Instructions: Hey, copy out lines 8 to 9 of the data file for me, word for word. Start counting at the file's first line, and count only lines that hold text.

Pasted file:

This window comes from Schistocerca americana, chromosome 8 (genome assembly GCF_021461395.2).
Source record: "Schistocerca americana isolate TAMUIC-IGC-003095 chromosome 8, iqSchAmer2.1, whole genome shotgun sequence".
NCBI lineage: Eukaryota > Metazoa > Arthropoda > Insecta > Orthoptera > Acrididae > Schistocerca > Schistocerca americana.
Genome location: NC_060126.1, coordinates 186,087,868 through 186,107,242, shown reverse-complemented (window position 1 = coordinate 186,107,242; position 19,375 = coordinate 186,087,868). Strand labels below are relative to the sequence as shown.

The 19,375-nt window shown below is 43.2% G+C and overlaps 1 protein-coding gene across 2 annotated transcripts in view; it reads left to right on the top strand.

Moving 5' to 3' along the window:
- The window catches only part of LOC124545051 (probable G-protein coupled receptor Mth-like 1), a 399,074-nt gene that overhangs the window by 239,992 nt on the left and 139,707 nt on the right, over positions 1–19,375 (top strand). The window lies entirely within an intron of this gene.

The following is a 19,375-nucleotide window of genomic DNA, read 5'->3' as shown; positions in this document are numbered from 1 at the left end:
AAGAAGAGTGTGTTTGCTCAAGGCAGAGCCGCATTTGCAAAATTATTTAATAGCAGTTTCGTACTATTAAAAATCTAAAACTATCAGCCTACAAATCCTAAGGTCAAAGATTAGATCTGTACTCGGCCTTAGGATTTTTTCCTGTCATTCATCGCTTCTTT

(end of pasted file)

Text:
The following is a 19,375-nucleotide window of genomic DNA, read 5'->3' as shown; positions in this document are numbered from 1 at the left end:
AAGAAGAGTGTGTTTGCTCAAGGCAGAGCCGCATTTGCAAAATTATTTAATAGCAGTTTCGTACTATTAAAAATCTAAAACTATCAGCCTACAAATCCTAAGGTCAAAGATTAGATCTGTACTCGGCCTTAGGATTTTTTCCTGTCATTCATCGCTTCTTT